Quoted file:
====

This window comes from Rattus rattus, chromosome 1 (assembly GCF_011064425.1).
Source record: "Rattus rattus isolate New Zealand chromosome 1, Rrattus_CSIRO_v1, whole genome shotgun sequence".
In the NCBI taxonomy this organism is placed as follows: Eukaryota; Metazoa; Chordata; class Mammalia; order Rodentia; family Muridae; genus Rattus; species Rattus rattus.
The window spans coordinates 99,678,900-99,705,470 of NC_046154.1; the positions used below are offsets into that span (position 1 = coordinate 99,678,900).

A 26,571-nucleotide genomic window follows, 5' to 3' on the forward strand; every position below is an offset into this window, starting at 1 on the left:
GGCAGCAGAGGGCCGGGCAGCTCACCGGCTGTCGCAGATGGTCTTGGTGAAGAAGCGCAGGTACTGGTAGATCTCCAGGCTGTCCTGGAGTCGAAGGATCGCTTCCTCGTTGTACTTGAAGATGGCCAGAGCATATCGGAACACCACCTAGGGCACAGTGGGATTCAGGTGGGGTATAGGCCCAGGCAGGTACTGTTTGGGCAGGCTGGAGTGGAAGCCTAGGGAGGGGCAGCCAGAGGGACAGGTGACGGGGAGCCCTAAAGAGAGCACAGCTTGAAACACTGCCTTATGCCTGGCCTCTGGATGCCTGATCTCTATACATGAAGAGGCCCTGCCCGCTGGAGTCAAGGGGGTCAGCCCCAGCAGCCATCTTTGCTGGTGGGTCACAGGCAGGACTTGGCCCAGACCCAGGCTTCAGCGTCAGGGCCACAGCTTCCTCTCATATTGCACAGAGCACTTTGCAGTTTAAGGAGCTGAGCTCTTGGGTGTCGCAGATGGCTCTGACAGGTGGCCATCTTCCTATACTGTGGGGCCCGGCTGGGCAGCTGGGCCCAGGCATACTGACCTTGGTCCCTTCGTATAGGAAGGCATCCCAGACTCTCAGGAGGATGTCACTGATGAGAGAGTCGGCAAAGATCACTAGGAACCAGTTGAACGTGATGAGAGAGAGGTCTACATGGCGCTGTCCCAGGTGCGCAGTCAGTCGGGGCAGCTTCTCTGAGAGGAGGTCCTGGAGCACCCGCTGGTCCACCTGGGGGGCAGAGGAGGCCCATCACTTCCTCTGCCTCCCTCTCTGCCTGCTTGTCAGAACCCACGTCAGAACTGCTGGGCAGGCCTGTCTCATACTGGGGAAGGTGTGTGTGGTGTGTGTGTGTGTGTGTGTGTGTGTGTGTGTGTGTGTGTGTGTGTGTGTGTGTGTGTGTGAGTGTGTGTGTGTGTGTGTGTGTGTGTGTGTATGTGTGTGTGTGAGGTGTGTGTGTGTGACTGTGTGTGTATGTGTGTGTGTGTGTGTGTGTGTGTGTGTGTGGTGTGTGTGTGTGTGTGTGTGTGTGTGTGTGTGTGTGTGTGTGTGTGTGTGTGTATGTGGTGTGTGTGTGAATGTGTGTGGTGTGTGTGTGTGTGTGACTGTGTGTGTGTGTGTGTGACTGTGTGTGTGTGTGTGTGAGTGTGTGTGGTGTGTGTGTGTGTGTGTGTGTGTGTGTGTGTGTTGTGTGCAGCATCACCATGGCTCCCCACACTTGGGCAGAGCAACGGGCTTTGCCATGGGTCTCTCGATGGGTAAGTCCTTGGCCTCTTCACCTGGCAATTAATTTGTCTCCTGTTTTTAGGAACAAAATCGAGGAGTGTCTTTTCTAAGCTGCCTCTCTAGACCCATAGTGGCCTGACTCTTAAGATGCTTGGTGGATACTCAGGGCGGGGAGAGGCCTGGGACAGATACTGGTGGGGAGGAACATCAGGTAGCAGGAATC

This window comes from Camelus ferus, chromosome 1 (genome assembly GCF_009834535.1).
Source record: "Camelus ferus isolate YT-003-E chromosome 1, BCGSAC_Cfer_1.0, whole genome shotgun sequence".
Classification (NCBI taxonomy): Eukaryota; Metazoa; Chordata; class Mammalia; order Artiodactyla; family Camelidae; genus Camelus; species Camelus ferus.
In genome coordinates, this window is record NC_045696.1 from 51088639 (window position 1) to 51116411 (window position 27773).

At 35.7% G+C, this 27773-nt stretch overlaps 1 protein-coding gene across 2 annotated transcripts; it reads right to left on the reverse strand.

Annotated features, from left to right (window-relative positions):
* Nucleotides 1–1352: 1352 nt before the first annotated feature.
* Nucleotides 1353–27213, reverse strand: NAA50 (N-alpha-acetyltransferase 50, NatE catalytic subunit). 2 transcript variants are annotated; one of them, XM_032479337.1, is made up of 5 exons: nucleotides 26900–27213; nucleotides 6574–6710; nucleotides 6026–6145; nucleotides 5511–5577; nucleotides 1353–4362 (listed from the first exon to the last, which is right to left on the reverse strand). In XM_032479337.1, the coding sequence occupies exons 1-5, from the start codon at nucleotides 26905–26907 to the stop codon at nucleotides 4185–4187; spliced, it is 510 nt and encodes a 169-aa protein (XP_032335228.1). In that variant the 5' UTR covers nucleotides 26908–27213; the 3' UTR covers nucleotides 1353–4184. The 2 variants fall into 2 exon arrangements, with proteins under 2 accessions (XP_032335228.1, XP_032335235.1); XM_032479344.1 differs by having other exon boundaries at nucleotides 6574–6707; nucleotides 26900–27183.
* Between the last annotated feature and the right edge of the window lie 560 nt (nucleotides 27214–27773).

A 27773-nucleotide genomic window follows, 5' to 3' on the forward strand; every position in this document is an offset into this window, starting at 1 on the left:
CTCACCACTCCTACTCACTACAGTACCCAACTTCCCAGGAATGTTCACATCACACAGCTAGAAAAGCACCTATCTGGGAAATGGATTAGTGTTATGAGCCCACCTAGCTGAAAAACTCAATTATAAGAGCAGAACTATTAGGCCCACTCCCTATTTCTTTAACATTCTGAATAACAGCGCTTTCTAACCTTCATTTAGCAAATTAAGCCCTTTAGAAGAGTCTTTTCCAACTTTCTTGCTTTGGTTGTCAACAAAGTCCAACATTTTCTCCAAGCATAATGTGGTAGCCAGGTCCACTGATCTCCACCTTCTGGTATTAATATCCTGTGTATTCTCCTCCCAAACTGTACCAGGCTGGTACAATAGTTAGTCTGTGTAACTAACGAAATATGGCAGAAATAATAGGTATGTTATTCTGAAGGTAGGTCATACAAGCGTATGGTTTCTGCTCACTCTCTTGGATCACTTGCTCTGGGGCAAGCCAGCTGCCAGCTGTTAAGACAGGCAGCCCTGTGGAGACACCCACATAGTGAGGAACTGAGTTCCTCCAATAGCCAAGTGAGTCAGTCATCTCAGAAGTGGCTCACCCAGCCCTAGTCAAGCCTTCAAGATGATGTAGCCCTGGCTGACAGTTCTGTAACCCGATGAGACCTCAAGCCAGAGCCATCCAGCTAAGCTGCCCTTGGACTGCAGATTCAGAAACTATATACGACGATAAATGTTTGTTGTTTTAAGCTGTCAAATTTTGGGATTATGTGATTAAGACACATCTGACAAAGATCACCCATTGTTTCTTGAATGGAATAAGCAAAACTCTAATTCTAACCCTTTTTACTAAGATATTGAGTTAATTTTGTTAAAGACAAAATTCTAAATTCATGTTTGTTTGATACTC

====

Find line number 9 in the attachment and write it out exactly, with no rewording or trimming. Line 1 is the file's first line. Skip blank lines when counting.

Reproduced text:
Classification (NCBI taxonomy): Eukaryota; Metazoa; Chordata; class Mammalia; order Artiodactyla; family Camelidae; genus Camelus; species Camelus ferus.